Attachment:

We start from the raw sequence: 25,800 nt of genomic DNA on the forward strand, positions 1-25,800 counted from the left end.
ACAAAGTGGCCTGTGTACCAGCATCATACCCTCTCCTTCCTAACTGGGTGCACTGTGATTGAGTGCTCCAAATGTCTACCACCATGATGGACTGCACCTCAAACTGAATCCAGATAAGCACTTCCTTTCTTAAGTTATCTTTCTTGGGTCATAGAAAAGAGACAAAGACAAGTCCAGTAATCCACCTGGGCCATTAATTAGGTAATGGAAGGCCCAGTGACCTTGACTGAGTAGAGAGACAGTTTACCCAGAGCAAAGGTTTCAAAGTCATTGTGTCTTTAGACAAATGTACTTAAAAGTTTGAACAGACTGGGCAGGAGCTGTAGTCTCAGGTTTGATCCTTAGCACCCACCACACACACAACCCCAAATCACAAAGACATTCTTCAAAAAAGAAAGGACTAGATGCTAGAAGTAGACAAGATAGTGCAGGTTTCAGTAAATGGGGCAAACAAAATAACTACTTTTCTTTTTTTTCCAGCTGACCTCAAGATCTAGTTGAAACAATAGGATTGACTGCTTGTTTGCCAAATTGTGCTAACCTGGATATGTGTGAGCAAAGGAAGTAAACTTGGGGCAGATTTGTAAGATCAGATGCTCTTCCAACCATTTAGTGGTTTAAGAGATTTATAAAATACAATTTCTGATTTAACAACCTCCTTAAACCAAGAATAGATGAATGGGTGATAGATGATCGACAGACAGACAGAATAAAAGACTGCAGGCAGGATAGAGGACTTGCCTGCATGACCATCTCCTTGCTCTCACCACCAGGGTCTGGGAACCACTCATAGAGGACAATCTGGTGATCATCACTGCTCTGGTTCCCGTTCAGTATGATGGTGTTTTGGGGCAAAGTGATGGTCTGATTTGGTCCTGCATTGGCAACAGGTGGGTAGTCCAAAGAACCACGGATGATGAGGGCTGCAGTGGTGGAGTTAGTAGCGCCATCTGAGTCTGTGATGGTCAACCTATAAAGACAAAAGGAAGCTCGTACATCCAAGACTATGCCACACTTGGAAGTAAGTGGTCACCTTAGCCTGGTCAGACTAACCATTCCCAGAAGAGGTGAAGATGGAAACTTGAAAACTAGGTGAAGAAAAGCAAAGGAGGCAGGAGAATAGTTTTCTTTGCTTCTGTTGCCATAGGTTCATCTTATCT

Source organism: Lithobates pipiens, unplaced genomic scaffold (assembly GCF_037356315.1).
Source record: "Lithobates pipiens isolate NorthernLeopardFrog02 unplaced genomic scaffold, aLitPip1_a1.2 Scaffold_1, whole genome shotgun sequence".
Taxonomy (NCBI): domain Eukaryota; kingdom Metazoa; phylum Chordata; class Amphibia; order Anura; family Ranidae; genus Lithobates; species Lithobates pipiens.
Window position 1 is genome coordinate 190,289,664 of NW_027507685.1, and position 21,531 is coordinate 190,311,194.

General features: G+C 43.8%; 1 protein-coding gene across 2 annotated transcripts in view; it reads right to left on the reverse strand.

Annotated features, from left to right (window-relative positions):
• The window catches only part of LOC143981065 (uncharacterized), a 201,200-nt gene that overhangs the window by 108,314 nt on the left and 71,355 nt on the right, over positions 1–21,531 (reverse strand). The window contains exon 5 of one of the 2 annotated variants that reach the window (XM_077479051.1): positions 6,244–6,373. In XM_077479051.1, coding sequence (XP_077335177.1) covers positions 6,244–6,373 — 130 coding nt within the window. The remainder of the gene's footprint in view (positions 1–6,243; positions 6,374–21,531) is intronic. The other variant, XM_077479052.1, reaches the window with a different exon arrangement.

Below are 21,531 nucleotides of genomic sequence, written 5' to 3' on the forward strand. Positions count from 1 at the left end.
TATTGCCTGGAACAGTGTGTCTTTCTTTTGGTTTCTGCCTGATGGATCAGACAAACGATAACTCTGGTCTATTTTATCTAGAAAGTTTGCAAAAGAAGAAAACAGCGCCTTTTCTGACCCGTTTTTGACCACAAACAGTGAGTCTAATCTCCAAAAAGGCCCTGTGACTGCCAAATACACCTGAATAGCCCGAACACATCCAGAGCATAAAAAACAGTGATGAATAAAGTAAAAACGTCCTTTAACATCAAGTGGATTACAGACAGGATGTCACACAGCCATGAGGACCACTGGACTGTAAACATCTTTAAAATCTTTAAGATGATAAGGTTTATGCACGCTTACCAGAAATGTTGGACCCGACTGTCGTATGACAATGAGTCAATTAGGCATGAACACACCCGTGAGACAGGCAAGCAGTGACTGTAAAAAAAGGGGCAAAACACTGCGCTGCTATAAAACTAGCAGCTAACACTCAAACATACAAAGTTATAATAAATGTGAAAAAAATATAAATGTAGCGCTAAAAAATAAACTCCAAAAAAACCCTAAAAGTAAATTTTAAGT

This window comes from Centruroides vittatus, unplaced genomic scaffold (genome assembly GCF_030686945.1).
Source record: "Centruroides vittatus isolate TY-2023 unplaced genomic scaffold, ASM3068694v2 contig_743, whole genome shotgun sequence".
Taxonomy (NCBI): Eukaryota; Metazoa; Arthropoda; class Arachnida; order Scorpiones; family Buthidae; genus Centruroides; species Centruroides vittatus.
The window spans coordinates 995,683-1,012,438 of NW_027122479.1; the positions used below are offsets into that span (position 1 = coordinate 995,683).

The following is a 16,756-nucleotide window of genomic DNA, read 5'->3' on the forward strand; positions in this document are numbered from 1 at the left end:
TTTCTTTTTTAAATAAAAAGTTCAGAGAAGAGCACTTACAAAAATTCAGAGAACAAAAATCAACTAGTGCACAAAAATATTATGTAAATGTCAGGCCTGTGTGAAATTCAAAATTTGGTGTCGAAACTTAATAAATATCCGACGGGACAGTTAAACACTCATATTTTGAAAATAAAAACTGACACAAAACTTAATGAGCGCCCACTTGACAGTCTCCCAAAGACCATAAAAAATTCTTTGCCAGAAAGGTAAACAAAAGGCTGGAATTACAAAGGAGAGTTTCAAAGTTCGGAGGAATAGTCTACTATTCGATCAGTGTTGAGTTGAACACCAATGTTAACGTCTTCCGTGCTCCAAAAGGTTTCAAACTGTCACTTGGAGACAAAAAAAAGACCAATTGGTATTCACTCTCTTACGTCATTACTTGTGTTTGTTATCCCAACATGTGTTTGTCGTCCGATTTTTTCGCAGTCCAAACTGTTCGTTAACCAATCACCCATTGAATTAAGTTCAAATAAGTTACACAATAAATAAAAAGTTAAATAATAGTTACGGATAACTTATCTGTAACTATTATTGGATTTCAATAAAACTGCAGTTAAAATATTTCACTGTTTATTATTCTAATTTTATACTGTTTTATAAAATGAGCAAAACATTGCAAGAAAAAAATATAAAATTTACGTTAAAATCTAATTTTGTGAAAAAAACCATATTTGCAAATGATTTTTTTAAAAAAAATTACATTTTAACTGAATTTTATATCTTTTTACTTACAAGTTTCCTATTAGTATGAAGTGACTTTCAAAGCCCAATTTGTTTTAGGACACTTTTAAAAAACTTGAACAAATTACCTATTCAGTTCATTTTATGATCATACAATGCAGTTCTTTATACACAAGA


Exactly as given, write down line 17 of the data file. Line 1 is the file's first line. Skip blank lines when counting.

TTTCTTTTTTAAATAAAAAGTTCAGAGAAGAGCACTTACAAAAATTCAGAGAACAAAAATCAACTAGTGCACAAAAATATTATGTAAATGTCAGGCCTGTGTGAAATTCAAAATTTGGTGTCGAAACTTAATAAATATCCGACGGGACAGTTAAACACTCATATTTTGAAAATAAAAACTGACACAAAACTTAATGAGCGCCCACTTGACAGTCTCCCAAAGACCATAAAAAATTCTTTGCCAGAAAGGTAAACAAAAGGCTGGAATTACAAAGGAGAGTTTCAAAGTTCGGAGGAATAGTCTACTATTCGATCAGTGTTGAGTTGAACACCAATGTTAACGTCTTCCGTGCTCCAAAAGGTTTCAAACTGTCACTTGGAGACAAAAAAAAGACCAATTGGTATTCACTCTCTTACGTCATTACTTGTGTTTGTTATCCCAACATGTGTTTGTCGTCCGATTTTTTCGCAGTCCAAACTGTTCGTTAACCAATCACCCATTGAATTAAGTTCAAATAAGTTACACAATAAATAAAAAGTTAAATAATAGTTACGGATAACTTATCTGTAACTATTATTGGATTTCAATAAAACTGCAGTTAAAATATTTCACTGTTTATTATTCTAATTTTATACTGTTTTATAAAATGAGCAAAACATTGCAAGAAAAAAATATAAAATTTACGTTAAAATCTAATTTTGTGAAAAAAACCATATTTGCAAATGATTTTTTTAAAAAAAATTACATTTTAACTGAATTTTATATCTTTTTACTTACAAGTTTCCTATTAGTATGAAGTGACTTTCAAAGCCCAATTTGTTTTAGGACACTTTTAAAAAACTTGAACAAATTACCTATTCAGTTCATTTTATGATCATACAATGCAGTTCTTTATACACAAGA